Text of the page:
Random Blog A Musing Farf

Thursday, September 14, 2006

IF YOU HAVE NOT FIGURED OUT THAT YOU ARE BEING MONITORED, THEN YOU ARE NOT PAYING ATTENTION

It amazes me that people how upset people were to learn that the Bush Administration was spying on their personal phone calls. Not because such behavior is illegal and ridiculous (which it is) but because in the technology driven age in which we live, very little “private” information is actually private.

Take credit card information for example. I am very careful to tear up my credit card bills (sometimes before I even pay them, Hahaha) to make sure that no one can obtain the numbers. Yet, when I called to order sushi for dinner the other night, the person on the other end of the phone asked me if I would like to bill the charge to the credit card ending in 1234 (not the real number, obviously). Without hesitation, I said yes and upon hanging up realized that my credit card does not end with the numbers 1234. I signed the bill when it came and added a generous tip (hey, it wasn’t my card) and figured I had a free dinner. Hours later, while telling the story to Husband, he informed me that I had charged dinner to his card (Thanks Husband!). But really, anyone could have done it. No one asked me for any verification that the number belonged to me.

This point was further driven home last night. PTG, Photogenic Friend and Law School Friend joined me for drinks and tacos after work. At some point, we began talking about blogs and Law School Friend began to tell me how she is obsessed with her friend’s blog and checks it at least once a day. She even posts anonymous comments. Then I mentioned how I know that Sister checks my blog at least once a day and so do other people in Sister’s office. Law School Friend was shocked to discover that I know who is checking the blog and for how long they are online, but really, it is simple.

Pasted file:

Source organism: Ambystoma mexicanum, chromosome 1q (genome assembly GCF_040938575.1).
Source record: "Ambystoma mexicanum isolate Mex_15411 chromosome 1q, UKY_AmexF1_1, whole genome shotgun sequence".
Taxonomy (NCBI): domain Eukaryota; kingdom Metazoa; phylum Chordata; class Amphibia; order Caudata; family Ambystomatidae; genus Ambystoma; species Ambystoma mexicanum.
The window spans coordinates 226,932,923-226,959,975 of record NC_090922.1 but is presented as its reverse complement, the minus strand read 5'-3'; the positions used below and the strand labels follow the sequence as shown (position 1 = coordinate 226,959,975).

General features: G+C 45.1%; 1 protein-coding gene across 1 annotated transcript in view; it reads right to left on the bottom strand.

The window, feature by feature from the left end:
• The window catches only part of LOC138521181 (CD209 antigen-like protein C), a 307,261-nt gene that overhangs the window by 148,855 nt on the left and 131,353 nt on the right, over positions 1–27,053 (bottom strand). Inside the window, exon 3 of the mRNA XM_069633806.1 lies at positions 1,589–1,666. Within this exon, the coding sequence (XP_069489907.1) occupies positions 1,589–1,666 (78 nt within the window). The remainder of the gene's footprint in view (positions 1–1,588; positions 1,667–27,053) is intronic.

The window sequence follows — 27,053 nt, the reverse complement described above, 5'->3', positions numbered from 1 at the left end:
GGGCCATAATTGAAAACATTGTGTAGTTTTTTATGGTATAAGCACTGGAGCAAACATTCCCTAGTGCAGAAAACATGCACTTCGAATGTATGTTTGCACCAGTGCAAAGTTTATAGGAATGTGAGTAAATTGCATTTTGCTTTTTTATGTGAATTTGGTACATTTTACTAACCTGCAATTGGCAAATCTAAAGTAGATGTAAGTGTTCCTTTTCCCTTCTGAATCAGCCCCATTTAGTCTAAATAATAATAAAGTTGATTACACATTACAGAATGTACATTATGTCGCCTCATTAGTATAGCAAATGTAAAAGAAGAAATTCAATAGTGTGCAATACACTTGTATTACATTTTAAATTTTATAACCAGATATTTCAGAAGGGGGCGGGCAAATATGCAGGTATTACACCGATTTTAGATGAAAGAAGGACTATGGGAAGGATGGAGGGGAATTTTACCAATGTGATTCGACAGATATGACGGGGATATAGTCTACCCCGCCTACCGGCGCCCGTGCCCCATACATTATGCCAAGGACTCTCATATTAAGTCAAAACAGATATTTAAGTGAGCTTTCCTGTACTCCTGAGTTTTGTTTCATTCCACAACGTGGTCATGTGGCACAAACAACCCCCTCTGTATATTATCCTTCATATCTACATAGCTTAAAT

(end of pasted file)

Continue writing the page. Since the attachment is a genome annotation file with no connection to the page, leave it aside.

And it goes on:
The IP address generated by Sister’s computer (and those of others in her office) or of Husband’s computer and really any computer tells me exactly who is checking my blog. After all, I only know one person who works for Big Corporate Law Firm so it must be Husband reading. I can also tell when people find this blog through a search engine like Google and the search criteria which they used. (I get lots of hits from people searching Shiba Inu social clubs in Denver). In the case of Sister, who works for a very large company, I can even tell the division from which the IP address was generated. That’s how I know whether she is reading or someone else. I also know that someone in Virginia checks in daily from the link posted on Suzanne’s blog.

Law School Friend and her sister had been checking their friend’s blog in hopes of getting a mention. They would check daily and stay on for hours, often making fun of their friend's posts. They thought that their friend had no idea. But I am sure that Law School Friend’s friend knew exactly who was checking and for how long.